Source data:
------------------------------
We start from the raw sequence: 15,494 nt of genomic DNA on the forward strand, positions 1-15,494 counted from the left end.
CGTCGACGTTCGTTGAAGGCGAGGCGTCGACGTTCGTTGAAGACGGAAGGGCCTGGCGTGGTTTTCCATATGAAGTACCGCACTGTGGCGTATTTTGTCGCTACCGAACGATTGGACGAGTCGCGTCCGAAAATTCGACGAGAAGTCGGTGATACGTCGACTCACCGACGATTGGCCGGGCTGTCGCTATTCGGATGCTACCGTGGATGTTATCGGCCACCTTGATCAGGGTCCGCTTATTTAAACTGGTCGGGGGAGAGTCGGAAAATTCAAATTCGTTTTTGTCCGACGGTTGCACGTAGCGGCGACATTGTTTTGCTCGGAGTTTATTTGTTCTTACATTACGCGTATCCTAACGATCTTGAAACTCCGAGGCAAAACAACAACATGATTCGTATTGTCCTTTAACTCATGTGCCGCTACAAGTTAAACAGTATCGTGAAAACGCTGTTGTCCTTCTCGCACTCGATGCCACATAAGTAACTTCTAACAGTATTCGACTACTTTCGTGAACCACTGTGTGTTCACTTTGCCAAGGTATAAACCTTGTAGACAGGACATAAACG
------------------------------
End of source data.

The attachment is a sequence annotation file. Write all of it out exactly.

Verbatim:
We start from the raw sequence: 15,494 nt of genomic DNA on the forward strand, positions 1-15,494 counted from the left end.
CGTCGACGTTCGTTGAAGGCGAGGCGTCGACGTTCGTTGAAGACGGAAGGGCCTGGCGTGGTTTTCCATATGAAGTACCGCACTGTGGCGTATTTTGTCGCTACCGAACGATTGGACGAGTCGCGTCCGAAAATTCGACGAGAAGTCGGTGATACGTCGACTCACCGACGATTGGCCGGGCTGTCGCTATTCGGATGCTACCGTGGATGTTATCGGCCACCTTGATCAGGGTCCGCTTATTTAAACTGGTCGGGGGAGAGTCGGAAAATTCAAATTCGTTTTTGTCCGACGGTTGCACGTAGCGGCGACATTGTTTTGCTCGGAGTTTATTTGTTCTTACATTACGCGTATCCTAACGATCTTGAAACTCCGAGGCAAAACAACAACATGATTCGTATTGTCCTTTAACTCATGTGCCGCTACAAGTTAAACAGTATCGTGAAAACGCTGTTGTCCTTCTCGCACTCGATGCCACATAAGTAACTTCTAACAGTATTCGACTACTTTCGTGAACCACTGTGTGTTCACTTTGCCAAGGTATAAACCTTGTAGACAGGACATAAACG